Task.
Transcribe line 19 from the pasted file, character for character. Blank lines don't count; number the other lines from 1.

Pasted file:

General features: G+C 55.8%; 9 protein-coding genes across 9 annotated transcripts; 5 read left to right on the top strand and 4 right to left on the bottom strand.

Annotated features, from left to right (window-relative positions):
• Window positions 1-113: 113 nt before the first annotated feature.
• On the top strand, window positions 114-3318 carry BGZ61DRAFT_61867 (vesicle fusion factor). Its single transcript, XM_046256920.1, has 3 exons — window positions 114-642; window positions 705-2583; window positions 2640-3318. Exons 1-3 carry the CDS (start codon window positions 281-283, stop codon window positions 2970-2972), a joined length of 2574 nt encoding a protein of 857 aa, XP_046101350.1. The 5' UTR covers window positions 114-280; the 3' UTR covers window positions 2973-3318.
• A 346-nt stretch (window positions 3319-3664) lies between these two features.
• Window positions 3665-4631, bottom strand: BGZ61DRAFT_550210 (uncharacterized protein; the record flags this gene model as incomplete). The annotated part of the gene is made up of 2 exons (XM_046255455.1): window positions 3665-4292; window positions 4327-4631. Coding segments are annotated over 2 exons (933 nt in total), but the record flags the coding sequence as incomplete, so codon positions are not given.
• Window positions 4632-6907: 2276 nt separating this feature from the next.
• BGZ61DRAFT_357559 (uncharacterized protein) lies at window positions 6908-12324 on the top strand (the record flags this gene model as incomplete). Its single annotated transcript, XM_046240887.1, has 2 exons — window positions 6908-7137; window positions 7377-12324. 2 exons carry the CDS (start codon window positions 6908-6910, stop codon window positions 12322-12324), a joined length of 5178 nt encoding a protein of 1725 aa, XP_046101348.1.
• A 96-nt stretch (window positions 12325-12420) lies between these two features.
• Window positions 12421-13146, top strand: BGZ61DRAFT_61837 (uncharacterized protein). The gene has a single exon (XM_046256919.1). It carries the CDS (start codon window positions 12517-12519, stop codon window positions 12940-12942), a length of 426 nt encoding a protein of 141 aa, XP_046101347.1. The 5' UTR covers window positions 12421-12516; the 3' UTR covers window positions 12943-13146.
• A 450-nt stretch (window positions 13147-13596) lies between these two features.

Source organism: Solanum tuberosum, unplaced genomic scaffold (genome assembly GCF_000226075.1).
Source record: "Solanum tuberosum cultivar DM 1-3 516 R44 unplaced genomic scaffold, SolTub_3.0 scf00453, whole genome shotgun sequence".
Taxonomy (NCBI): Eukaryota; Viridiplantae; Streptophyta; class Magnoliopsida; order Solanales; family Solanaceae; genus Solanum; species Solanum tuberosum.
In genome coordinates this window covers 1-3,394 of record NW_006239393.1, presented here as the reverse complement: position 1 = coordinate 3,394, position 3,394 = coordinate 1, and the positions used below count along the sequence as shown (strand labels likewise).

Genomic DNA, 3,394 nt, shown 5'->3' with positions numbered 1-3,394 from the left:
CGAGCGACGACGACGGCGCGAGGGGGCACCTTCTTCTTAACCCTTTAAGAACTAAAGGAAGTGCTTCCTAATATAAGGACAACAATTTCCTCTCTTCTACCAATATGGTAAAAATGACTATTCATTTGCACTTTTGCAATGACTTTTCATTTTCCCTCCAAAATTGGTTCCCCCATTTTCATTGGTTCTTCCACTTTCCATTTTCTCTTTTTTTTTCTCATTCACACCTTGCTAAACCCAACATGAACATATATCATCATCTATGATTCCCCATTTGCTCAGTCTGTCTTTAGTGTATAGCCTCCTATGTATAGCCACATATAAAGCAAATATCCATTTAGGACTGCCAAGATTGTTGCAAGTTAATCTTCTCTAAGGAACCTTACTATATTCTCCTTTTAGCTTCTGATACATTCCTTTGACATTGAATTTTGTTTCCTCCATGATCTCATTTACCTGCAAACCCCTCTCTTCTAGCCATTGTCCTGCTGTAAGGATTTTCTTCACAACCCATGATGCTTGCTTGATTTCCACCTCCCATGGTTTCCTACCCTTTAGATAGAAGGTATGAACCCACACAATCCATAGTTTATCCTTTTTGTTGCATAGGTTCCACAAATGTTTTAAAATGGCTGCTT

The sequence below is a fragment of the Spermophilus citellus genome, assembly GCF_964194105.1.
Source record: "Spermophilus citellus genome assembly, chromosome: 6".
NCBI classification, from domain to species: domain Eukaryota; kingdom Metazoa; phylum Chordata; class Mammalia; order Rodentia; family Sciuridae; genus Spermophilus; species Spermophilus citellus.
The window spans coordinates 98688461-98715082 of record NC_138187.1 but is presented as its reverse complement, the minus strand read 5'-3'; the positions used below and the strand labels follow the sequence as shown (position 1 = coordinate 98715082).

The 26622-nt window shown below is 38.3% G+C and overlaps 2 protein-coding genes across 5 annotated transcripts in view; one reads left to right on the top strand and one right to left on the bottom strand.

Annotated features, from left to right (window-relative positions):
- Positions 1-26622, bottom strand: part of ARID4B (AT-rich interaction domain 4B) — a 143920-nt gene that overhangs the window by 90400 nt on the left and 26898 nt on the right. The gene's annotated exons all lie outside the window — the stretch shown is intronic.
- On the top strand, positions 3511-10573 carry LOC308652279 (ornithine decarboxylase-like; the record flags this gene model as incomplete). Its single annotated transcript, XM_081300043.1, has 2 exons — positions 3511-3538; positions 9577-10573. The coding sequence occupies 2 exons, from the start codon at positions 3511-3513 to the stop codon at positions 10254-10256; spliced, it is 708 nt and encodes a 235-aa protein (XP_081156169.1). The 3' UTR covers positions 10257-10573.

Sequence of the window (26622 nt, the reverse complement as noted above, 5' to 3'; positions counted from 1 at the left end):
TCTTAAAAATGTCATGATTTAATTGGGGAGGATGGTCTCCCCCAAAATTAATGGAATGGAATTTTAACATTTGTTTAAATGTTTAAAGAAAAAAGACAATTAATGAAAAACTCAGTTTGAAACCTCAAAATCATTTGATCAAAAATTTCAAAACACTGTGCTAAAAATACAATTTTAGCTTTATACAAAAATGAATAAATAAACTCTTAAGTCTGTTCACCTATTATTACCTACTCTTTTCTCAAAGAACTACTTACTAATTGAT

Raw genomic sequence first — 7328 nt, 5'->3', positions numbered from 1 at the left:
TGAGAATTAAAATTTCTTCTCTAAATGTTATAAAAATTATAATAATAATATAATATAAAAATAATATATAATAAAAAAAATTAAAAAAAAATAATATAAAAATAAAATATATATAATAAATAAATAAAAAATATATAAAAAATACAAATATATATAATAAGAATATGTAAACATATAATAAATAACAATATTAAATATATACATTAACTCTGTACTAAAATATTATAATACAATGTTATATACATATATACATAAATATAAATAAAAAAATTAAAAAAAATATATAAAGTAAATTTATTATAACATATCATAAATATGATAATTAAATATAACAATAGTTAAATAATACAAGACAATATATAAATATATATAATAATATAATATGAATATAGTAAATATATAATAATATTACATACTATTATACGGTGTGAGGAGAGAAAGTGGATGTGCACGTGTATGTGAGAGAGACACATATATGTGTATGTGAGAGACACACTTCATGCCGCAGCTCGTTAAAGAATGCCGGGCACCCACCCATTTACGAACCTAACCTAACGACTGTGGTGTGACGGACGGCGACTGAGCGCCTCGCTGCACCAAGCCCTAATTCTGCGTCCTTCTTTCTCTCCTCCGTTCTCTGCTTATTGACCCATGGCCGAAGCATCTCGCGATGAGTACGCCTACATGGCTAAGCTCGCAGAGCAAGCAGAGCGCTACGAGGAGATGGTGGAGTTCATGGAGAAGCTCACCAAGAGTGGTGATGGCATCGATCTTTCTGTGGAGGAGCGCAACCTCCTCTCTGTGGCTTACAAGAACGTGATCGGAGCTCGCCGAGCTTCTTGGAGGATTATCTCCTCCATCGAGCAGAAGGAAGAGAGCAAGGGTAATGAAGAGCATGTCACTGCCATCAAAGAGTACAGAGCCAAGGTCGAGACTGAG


Source record: "Spermophilus citellus genome assembly, chromosome: 6".